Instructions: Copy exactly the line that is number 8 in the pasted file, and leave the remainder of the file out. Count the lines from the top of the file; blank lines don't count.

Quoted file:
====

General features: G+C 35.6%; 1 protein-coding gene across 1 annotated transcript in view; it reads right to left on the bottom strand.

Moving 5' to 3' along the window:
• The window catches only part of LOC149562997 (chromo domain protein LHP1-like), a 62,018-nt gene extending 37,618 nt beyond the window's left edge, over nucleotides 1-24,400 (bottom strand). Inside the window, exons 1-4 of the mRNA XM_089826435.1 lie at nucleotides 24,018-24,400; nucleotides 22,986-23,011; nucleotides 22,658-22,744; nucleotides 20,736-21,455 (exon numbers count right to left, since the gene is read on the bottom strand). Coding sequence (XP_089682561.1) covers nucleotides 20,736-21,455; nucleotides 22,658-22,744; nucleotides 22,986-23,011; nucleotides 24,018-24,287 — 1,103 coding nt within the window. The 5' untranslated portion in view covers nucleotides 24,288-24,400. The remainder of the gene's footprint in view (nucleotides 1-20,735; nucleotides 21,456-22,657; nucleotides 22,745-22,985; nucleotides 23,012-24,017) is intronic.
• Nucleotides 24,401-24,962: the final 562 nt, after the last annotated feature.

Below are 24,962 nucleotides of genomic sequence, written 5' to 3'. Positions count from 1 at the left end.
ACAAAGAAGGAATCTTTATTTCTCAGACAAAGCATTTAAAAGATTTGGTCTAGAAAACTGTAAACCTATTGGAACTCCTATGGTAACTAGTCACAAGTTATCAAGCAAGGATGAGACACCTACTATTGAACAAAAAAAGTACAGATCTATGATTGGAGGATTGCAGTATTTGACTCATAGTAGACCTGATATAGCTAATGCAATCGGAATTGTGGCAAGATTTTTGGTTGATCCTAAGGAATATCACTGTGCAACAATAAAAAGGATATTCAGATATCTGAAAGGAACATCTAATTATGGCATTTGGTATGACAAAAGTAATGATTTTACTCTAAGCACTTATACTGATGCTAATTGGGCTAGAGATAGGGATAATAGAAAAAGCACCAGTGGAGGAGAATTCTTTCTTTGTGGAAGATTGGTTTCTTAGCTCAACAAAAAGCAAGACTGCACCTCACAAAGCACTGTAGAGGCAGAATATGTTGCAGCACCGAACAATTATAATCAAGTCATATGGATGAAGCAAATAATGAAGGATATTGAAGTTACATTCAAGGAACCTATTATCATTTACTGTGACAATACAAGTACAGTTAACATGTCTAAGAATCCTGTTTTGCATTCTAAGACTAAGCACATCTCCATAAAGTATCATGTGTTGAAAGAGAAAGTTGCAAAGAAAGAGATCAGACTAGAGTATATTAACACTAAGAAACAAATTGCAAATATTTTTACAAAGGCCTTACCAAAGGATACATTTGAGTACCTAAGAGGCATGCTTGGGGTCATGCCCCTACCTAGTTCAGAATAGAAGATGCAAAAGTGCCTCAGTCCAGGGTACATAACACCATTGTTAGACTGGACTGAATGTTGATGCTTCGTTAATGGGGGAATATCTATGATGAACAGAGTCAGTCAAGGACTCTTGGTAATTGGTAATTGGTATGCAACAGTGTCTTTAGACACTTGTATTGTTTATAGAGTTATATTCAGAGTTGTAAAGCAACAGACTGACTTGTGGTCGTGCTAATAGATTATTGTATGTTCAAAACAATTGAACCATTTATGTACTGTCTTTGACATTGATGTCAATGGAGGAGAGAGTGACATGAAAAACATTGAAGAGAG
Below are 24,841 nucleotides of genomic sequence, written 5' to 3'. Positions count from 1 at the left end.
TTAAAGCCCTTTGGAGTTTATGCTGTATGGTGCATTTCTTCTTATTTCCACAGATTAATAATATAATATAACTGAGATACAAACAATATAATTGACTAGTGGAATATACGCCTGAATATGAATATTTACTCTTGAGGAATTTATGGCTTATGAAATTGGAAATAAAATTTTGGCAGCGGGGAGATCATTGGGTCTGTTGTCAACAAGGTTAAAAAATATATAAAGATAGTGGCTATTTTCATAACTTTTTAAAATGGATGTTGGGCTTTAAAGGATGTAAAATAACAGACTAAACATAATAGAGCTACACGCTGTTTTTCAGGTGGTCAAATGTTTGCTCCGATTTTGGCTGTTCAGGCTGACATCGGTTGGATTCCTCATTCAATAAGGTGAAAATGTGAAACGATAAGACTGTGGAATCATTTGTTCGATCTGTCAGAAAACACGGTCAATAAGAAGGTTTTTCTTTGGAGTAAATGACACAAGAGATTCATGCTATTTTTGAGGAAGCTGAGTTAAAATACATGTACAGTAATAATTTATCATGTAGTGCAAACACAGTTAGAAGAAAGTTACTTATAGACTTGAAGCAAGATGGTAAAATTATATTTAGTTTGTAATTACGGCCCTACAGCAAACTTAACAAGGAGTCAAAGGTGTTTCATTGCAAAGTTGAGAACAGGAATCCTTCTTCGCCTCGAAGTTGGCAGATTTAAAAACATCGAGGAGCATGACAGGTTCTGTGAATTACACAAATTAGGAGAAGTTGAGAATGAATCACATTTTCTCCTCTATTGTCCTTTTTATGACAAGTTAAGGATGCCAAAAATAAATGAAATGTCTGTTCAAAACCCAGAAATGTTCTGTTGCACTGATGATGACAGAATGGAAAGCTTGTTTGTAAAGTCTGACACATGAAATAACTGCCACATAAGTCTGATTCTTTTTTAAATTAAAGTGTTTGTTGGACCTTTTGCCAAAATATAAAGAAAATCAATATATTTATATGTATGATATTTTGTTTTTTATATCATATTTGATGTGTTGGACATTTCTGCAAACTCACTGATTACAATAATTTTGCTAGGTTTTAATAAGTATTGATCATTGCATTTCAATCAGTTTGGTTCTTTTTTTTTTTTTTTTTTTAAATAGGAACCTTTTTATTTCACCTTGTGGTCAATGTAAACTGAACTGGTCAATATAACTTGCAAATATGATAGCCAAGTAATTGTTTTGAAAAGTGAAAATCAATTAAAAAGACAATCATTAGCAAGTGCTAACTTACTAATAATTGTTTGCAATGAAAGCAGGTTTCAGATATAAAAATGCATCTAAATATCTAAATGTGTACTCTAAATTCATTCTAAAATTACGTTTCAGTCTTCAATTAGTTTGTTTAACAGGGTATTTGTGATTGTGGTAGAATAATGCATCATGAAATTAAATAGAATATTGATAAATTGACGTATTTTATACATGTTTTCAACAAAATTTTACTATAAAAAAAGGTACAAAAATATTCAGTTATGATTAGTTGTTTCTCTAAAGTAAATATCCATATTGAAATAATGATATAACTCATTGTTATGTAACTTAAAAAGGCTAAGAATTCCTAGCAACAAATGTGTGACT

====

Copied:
TTAAAGCCCTTTGGAGTTTATGCTGTATGGTGCATTTCTTCTTATTTCCACAGATTAATAATATAATATAACTGAGATACAAACAATATAATTGACTAGTGGAATATACGCCTGAATATGAATATTTACTCTTGAGGAATTTATGGCTTATGAAATTGGAAATAAAATTTTGGCAGCGGGGAGATCATTGGGTCTGTTGTCAACAAGGTTAAAAAATATATAAAGATAGTGGCTATTTTCATAACTTTTTAAAATGGATGTTGGGCTTTAAAGGATGTAAAATAACAGACTAAACATAATAGAGCTACACGCTGTTTTTCAGGTGGTCAAATGTTTGCTCCGATTTTGGCTGTTCAGGCTGACATCGGTTGGATTCCTCATTCAATAAGGTGAAAATGTGAAACGATAAGACTGTGGAATCATTTGTTCGATCTGTCAGAAAACACGGTCAATAAGAAGGTTTTTCTTTGGAGTAAATGACACAAGAGATTCATGCTATTTTTGAGGAAGCTGAGTTAAAATACATGTACAGTAATAATTTATCATGTAGTGCAAACACAGTTAGAAGAAAGTTACTTATAGACTTGAAGCAAGATGGTAAAATTATATTTAGTTTGTAATTACGGCCCTACAGCAAACTTAACAAGGAGTCAAAGGTGTTTCATTGCAAAGTTGAGAACAGGAATCCTTCTTCGCCTCGAAGTTGGCAGATTTAAAAACATCGAGGAGCATGACAGGTTCTGTGAATTACACAAATTAGGAGAAGTTGAGAATGAATCACATTTTCTCCTCTATTGTCCTTTTTATGACAAGTTAAGGATGCCAAAAATAAATGAAATGTCTGTTCAAAACCCAGAAATGTTCTGTTGCACTGATGATGACAGAATGGAAAGCTTGTTTGTAAAGTCTGACACATGAAATAACTGCCACATAAGTCTGATTCTTTTTTAAATTAAAGTGTTTGTTGGACCTTTTGCCAAAATATAAAGAAAATCAATATATTTATATGTATGATATTTTGTTTTTTATATCATATTTGATGTGTTGGACATTTCTGCAAACTCACTGATTACAATAATTTTGCTAGGTTTTAATAAGTATTGATCATTGCATTTCAATCAGTTTGGTTCTTTTTTTTTTTTTTTTTTTAAATAGGAACCTTTTTATTTCACCTTGTGGTCAATGTAAACTGAACTGGTCAATATAACTTGCAAATATGATAGCCAAGTAATTGTTTTGAAAAGTGAAAATCAATTAAAAAGACAATCATTAGCAAGTGCTAACTTACTAATAATTGTTTGCAATGAAAGCAGGTTTCAGATATAAAAATGCATCTAAATATCTAAATGTGTACTCTAAATTCATTCTAAAATTACGTTTCAGTCTTCAATTAGTTTGTTTAACAGGGTATTTGTGATTGTGGTAGAATAATGCATCATGAAATTAAATAGAATATTGATAAATTGACGTATTTTATACATGTTTTCAACAAAATTTTACTATAAAAAAAGGTACAAAAATATTCAGTTATGATTAGTTGTTTCTCTAAAGTAAATATCCATATTGAAATAATGATATAACTCATTGTTATGTAACTTAAAAAGGCTAAGAATTCCTAGCAACAAATGTGTGACT